Given the nature of the contracts, the SFWA has de-listed Hydra (the SF imprint) as a qualifying market1 for SFWA membership. SFWA president John Scalzi thumped Random House thoroughly on his personal blog. “It’s genuinely shameful that a publisher is willing to offer this contract — and for that matter, to defend it,” he writes. But defend it they do, in an email to SFWA’s Writer Beware.

One major publisher pulling this kind of stunt, ever, would be bad enough. But it’s not just Random House. They weren’t even the first. Last year, Simon and Schuster hooked up with Author Solutions/ASI, the scammiest of the publishing scammers, to create the “Archway” imprint. (Hmmm… “arch.” As in, bend over? I’m seeing a trend in these names.) Perhaps to steal a little of Random House’s thunder this week, S&S emailed major writing bloggers, offering an affiliate program. (No, I wasn’t contacted. No, I wouldn’t have signed up anyway.)

If it was just this, I could say the universe is validating my decision to not bother with traditional publishers. But then someone forwarded me an email they got from Amazon on Wednesday:

Look at what’s topping that list. Look at the fourth book down. I believe it was no coincidence that Accidental Sorcerers got yet another wind (fourth wind? fifth? eighth? I’ve lost count) after that mail went out, and jumped back into the Top 100 lists for Kindle Fantasy, Fantasy, and Teens. How many traditional publishers are going to do that kind of marketing for a new unknown author?

Say what you will about Amazon. Even 30% is a better cut than I’d get from a traditional publisher, and they actually do some marketing. Now I need to email Apple, B&N, and Kobo, and tell them, “Hey, Amazon’s including my book in ads, and we’re getting pretty good sales over here. How about you guys try to outdo them?”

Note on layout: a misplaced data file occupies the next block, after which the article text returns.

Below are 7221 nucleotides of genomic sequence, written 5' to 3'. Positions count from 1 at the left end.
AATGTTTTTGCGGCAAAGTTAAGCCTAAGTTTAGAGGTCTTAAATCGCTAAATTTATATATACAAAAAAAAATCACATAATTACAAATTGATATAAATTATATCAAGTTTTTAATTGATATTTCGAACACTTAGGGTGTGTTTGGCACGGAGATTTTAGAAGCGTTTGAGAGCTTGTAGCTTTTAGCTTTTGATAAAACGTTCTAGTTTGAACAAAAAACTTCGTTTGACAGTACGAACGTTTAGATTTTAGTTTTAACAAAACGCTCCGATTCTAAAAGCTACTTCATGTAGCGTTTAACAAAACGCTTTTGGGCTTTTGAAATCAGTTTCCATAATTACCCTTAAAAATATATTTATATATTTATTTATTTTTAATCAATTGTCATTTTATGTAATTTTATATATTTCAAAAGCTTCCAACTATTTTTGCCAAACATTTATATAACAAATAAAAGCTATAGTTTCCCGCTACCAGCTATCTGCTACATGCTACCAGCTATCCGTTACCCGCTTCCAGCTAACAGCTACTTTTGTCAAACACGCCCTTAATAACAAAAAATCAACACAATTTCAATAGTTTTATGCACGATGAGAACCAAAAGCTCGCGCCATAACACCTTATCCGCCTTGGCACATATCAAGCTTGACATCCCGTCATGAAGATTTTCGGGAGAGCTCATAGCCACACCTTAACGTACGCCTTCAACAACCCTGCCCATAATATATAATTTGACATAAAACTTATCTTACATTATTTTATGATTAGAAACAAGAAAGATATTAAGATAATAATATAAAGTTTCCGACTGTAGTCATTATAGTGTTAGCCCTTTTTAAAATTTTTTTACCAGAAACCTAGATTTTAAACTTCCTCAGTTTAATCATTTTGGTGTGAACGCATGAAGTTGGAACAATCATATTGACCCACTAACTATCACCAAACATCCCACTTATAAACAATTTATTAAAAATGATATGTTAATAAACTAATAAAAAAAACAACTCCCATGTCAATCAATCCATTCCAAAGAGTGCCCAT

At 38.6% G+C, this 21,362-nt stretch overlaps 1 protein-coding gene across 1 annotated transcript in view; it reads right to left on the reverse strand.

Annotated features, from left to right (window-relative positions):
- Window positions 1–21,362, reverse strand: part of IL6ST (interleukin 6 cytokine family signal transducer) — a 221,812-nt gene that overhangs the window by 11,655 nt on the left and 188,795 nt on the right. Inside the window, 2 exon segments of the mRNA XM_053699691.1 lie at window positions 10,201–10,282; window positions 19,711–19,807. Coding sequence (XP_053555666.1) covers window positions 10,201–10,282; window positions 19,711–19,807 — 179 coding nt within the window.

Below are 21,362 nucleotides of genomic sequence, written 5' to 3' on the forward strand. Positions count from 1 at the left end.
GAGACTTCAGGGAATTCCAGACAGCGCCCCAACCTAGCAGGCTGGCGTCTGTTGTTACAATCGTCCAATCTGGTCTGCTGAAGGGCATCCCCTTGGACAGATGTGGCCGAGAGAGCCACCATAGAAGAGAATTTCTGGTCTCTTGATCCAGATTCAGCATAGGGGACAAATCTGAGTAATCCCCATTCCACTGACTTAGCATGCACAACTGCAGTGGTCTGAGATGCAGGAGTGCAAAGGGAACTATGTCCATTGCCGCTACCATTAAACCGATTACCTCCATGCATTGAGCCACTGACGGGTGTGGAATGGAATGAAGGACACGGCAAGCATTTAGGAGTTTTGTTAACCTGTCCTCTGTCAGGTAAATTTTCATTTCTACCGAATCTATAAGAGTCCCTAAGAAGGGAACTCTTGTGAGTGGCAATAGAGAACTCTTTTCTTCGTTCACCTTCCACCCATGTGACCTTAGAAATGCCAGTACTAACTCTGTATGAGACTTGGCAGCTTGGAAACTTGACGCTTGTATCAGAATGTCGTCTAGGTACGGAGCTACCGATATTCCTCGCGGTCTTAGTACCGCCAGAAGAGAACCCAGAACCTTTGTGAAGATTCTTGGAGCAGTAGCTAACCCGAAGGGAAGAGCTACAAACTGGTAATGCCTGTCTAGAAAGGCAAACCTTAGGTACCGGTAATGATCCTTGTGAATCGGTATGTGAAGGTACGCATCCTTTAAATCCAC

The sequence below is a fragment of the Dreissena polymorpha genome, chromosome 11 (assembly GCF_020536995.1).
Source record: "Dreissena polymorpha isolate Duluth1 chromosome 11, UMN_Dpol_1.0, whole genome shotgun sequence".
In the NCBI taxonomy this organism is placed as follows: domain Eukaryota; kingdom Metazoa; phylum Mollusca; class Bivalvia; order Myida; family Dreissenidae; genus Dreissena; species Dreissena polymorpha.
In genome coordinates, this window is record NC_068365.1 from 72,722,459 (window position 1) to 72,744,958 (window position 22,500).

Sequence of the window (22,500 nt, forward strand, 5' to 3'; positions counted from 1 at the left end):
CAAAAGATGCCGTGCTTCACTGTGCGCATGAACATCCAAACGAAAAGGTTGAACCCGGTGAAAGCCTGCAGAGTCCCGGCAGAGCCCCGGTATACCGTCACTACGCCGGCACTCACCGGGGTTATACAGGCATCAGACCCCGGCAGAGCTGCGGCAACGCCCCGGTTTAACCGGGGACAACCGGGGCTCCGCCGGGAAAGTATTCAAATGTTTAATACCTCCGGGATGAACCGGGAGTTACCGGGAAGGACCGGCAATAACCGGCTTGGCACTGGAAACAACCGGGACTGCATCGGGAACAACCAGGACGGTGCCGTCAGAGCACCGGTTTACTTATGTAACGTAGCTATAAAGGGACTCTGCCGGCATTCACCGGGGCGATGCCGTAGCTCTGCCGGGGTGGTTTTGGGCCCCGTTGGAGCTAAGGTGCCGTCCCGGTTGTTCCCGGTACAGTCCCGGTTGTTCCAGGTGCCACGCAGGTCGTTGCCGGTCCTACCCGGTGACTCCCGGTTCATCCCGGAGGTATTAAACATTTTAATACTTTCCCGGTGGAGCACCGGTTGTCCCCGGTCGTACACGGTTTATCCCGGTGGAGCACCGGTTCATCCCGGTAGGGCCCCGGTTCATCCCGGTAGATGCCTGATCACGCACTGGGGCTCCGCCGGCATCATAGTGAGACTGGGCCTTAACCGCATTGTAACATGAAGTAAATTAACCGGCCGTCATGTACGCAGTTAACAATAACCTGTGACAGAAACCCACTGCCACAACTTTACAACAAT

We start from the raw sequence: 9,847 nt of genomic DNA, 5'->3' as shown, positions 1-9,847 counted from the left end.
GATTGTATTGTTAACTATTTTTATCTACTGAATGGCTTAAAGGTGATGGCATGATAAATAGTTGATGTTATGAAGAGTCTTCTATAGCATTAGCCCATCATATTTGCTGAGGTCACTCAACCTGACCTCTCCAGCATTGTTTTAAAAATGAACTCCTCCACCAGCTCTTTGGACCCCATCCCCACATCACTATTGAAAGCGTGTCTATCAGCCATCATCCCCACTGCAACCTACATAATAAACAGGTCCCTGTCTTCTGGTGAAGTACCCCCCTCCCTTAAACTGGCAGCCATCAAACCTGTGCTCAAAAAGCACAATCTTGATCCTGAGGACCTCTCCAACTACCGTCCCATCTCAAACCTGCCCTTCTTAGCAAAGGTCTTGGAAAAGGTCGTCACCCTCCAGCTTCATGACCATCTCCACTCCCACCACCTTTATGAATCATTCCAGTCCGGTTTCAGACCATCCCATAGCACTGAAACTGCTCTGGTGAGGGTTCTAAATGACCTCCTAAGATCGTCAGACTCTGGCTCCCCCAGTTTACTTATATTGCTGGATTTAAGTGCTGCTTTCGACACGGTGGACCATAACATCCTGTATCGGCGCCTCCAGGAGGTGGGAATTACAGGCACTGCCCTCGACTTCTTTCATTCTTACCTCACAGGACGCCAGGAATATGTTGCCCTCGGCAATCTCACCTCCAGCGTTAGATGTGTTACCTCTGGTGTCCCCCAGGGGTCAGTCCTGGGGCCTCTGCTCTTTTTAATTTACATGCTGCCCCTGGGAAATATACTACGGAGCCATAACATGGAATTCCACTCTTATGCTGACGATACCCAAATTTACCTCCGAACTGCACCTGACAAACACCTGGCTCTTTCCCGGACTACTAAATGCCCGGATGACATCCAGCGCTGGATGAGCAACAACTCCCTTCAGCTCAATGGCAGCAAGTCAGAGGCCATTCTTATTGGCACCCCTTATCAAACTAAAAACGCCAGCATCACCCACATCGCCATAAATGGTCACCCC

1The SFWA also says indies like me don’t qualify either, to which I give a shrug and a “pfffft.” Why join a club that would have me as a member, anyway?

Friday, March 08, 2013 10 comments

Marginalia (Accidental Sorcerers ephemera) (#FridayFlash)

Source: Wikimedia Commons
Charn sim Bas trudged up the steep street. “Such a waste, having to study on a day like this,” he grumbled to himself. After a week of cold rain, drenching Westmarch and washing it clean, the first true spring day felt all the sweeter for the bright noonday sun. Fetching books from the Royal Library was an burdensome chore in winter, but today it at least got Charn out in more pleasant weather.

Reaching the Royal Terrace, Charn turned to look at all of Westmarch sprawling below him, all the way down to the crowded harbor where Prince Nalfur’s navy anchored cheek by jowl with merchant ships. Puddles from the departed rains sparkled, bejeweling his city. Such a beautiful place to live, he thought, allowing himself a little pride before continuing on his way.